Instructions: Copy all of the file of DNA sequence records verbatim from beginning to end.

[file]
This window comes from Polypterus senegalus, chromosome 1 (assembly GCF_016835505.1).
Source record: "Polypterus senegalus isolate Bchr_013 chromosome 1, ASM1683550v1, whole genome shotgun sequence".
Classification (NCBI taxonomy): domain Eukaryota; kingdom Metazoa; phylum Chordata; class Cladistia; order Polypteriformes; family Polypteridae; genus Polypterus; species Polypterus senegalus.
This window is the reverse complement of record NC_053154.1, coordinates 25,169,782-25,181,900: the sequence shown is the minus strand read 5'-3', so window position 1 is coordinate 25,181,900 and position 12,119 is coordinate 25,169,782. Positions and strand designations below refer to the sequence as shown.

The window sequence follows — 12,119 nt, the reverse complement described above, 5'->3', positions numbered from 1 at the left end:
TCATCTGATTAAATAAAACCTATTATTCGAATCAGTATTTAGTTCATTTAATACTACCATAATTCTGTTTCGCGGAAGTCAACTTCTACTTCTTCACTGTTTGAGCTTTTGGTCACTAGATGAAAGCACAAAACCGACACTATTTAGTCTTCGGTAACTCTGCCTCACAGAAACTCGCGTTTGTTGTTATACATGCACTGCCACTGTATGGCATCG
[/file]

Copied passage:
This window comes from Polypterus senegalus, chromosome 1 (assembly GCF_016835505.1).
Source record: "Polypterus senegalus isolate Bchr_013 chromosome 1, ASM1683550v1, whole genome shotgun sequence".
Classification (NCBI taxonomy): domain Eukaryota; kingdom Metazoa; phylum Chordata; class Cladistia; order Polypteriformes; family Polypteridae; genus Polypterus; species Polypterus senegalus.
This window is the reverse complement of record NC_053154.1, coordinates 25,169,782-25,181,900: the sequence shown is the minus strand read 5'-3', so window position 1 is coordinate 25,181,900 and position 12,119 is coordinate 25,169,782. Positions and strand designations below refer to the sequence as shown.

The window sequence follows — 12,119 nt, the reverse complement described above, 5'->3', positions numbered from 1 at the left end:
TCATCTGATTAAATAAAACCTATTATTCGAATCAGTATTTAGTTCATTTAATACTACCATAATTCTGTTTCGCGGAAGTCAACTTCTACTTCTTCACTGTTTGAGCTTTTGGTCACTAGATGAAAGCACAAAACCGACACTATTTAGTCTTCGGTAACTCTGCCTCACAGAAACTCGCGTTTGTTGTTATACATGCACTGCCACTGTATGGCATCG